The goal of this dissertation is to provide a foundation for the advancement of additive manufacturing (AM) toward production of high-performance carbon fiber reinforced polymer matrix composites (CFRPs). AM can provide valuable advantages over conventional composite manufacturing techniques, including the control over fiber orientation, capability of manufacturing complex geometries, out-of-autoclave processing, elimination of the need for composite tooling, and the ability to perform lights-out manufacturing. Currently, however, a suite of challenges related to modelling, design, manufacturing defects, and general limitations in the current understanding of the processing-structure-property relationships exist in AM of composites. To this end, this dissertation investigates novel approaches to modelling of continuous fiber AM composites using local anisotropic material properties, utilizing design optimization for AM composites, post-processing high-value composites to remove internal porosity, and determining the processing-structure-property relationships of AM CFRPs across the nano-, micro-, and meso- length scales.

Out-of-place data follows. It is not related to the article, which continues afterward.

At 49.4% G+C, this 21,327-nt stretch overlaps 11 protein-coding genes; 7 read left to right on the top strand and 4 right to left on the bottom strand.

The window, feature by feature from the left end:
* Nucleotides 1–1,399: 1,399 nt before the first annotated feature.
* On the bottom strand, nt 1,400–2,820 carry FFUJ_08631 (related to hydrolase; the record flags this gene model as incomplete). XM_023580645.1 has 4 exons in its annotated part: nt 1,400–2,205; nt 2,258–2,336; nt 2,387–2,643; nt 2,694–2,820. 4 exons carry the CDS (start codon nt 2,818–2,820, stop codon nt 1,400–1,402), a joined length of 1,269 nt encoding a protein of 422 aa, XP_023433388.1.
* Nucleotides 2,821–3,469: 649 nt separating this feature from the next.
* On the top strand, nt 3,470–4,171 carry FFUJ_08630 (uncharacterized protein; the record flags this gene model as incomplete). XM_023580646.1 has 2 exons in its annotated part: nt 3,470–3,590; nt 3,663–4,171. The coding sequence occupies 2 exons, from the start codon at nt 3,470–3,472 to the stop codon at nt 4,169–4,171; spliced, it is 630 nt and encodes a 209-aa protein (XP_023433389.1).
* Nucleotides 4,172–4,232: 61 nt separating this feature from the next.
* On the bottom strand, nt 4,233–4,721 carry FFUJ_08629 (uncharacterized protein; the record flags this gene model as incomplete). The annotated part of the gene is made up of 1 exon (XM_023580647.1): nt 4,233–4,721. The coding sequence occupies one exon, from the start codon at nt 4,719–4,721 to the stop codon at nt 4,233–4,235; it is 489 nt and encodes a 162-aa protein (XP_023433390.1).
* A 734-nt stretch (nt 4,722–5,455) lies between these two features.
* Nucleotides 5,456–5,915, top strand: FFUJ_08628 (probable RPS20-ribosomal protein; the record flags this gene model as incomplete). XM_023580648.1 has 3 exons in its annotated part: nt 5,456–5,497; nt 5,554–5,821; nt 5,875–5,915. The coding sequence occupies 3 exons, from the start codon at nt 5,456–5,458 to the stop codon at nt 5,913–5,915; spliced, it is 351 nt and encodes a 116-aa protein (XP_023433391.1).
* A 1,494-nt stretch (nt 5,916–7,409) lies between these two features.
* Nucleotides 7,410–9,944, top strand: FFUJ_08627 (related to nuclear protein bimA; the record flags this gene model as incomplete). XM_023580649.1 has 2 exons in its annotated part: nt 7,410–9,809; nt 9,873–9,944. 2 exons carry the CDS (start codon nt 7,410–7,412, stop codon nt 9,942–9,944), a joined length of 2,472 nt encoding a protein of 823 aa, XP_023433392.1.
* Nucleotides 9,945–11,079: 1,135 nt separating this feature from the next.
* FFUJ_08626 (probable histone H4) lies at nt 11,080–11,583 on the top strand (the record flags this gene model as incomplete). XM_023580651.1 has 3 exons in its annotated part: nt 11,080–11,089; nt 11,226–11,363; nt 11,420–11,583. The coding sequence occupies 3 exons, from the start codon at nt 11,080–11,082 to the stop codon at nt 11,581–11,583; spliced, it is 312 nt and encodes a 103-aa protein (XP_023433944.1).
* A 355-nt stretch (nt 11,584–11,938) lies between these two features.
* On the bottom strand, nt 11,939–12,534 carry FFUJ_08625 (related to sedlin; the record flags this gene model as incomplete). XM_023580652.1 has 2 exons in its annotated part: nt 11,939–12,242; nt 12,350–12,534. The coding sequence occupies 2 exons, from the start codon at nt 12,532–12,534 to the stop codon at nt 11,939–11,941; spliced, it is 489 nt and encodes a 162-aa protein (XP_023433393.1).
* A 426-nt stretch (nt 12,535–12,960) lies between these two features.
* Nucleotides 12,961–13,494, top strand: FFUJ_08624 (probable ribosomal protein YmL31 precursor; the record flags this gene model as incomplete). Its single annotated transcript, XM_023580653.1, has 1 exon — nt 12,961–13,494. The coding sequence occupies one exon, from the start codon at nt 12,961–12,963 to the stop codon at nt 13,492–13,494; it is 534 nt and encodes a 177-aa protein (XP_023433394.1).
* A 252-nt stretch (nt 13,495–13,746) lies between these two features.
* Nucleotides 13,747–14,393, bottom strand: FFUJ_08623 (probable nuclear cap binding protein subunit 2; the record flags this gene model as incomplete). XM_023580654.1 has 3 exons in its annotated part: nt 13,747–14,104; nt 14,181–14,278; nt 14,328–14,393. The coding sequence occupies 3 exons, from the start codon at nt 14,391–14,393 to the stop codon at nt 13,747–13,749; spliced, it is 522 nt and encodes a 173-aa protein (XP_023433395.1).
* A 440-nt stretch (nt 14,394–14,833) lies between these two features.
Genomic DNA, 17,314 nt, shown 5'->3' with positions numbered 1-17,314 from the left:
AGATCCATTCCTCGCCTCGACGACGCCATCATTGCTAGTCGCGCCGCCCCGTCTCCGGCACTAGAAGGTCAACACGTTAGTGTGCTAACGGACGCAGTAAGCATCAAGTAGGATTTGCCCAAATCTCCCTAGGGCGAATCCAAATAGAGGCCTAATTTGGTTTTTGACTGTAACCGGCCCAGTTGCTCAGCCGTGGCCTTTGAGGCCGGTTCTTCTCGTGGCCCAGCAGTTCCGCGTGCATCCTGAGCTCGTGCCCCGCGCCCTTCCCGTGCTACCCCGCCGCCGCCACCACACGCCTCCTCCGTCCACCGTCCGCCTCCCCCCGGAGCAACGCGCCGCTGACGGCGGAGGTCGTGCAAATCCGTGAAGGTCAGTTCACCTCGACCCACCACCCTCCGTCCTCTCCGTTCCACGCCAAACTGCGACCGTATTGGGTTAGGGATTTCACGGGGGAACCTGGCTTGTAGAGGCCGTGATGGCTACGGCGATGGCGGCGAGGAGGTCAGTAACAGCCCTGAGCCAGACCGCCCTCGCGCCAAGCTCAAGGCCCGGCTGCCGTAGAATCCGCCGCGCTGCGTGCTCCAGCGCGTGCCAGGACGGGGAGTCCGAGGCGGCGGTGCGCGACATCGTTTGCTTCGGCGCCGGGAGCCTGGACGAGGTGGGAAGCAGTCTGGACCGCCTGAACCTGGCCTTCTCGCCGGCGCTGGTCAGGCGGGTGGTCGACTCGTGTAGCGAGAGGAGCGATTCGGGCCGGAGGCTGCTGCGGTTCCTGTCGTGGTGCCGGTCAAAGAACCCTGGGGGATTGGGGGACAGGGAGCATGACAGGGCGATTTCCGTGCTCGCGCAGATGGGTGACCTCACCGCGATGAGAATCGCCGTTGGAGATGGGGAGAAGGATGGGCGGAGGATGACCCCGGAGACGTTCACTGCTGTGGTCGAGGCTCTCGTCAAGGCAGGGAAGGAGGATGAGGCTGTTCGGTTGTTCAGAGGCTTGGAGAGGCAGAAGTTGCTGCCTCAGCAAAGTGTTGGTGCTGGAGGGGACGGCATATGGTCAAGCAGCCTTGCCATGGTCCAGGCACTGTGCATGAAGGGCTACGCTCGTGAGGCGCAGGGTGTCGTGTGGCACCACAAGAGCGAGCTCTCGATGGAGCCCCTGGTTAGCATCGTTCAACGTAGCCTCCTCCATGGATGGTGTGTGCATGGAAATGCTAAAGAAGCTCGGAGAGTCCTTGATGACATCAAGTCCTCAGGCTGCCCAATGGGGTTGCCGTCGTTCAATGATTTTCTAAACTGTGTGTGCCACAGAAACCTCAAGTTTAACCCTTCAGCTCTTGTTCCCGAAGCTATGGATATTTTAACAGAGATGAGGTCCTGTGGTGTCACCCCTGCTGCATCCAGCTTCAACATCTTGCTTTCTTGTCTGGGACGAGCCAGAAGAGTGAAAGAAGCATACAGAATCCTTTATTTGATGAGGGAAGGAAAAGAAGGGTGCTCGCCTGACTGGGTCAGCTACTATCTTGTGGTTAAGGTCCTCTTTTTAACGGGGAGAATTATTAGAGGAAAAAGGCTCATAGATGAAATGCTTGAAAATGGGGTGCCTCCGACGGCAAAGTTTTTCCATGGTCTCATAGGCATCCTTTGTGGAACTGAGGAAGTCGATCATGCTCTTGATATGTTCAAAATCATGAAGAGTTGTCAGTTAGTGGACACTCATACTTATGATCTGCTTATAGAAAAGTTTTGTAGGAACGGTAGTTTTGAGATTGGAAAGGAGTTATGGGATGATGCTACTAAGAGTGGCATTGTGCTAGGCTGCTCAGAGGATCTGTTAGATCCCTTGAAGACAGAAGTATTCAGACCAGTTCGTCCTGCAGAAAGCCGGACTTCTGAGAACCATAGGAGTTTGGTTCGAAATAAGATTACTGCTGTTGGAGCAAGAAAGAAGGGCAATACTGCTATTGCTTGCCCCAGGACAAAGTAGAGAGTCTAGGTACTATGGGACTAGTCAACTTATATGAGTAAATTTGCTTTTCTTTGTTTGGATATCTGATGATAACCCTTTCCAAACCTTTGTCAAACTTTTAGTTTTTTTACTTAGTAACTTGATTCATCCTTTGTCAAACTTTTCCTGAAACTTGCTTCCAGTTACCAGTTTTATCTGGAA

Additive manufacturing, carbon fiber, PEEK, topology optimization, fiber-matrix interphase, nanomechanical mapping
Level of Degree
First Committee Member (Chair)
Second Committee Member
Third Committee Member
Fourth Committee Member
van de Werken, Nekoda. "Additively Manufactured Continuous Carbon Fiber Thermoplastic Composites for High-Performance Applications." (2019). https://digitalrepository.unm.edu/me_etds/178